Col 1

Jack Raisner (former desk assistant) 6/14/07

Hello Don,

Thanks for the marvelous site. I worked with you and the news crew for about a year, starting in September 1973. I was placed as a full-time intern to Mike Ludlum through a New York City high school program. After he sent me around town with Bill Lynch for a day, to a Mets playoff game with Ed Ingles and Dave Marash, and up in the chopper with Lou Timolat, Mike ran out of things for me to do. So I was morphed into a desk assistant and had a wondrous year. I was assigned whatever shift was open due to turnover and vacations, and drew union wages all the while.

I remember the day Art Athens first appeared in the newsroom. I don't believe he had yet been hired. But he had a hot story that he brought in under some sort of freelance arrangement. It was an interview he did with Clifford Irving, who had just been released from prison. Art blew into the newsroom with the exclusive in his clutches.

The high point of my tenure, however, came on Oct. 20, 1973. [Nixon orders Attorney General Richardson and Deputy Ruckelshaus to dismiss Watergate Special Prosecutor Archibald Cox. They refuse, so Solicitor General Robert Bork commits the deed.] It was a drowsy weekend evening and I was the sole desk assistant on duty. The teletype machines started ringing and never let up. Wave followed wave of jaw droppers until the Saturday Night Massacre was over and history had been made. Ray Geraty or some other droll figure may have been producing. I can't recall who was anchoring. As pros, they took it all in stride, of course. But as the kid clearing the newswires, the sheer excitement of that singular night remains indelible.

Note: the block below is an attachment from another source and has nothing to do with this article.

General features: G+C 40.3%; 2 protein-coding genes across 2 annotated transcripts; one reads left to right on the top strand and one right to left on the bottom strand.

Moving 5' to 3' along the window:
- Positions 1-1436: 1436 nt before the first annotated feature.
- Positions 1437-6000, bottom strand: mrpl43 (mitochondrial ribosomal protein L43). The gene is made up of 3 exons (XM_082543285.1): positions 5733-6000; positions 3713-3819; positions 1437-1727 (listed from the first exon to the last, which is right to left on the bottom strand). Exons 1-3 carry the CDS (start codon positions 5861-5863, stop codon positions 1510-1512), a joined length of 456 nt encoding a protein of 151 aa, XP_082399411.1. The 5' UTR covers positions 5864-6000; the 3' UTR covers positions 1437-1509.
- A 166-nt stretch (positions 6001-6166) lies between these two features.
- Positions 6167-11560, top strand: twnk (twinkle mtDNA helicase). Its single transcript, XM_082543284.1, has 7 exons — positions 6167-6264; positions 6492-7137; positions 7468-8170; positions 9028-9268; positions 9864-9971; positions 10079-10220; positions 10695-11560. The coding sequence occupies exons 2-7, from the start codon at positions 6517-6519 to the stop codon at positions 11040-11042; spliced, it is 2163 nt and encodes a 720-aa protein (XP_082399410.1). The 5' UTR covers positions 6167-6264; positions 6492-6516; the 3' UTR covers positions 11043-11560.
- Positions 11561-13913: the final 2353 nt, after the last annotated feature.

The only person I have bumped into recently from that era is a very well-preserved, and thus instantly recognizable, Don Alexander. I am pleased to see from your photos that so many folks are not only around, but still socialize. It's a real testament to the spirit and pride of that great, colorful news team. They knew they were the best. If they didn't tell you directly how privileged they were to be there, then you saw it in their bearing. Having no right to be there at all, I felt all the more awed to work among you.

Keep up the good site, Don.
Jack Raisner

click to return to memories page
click to return to main WCBS Appreciation Site page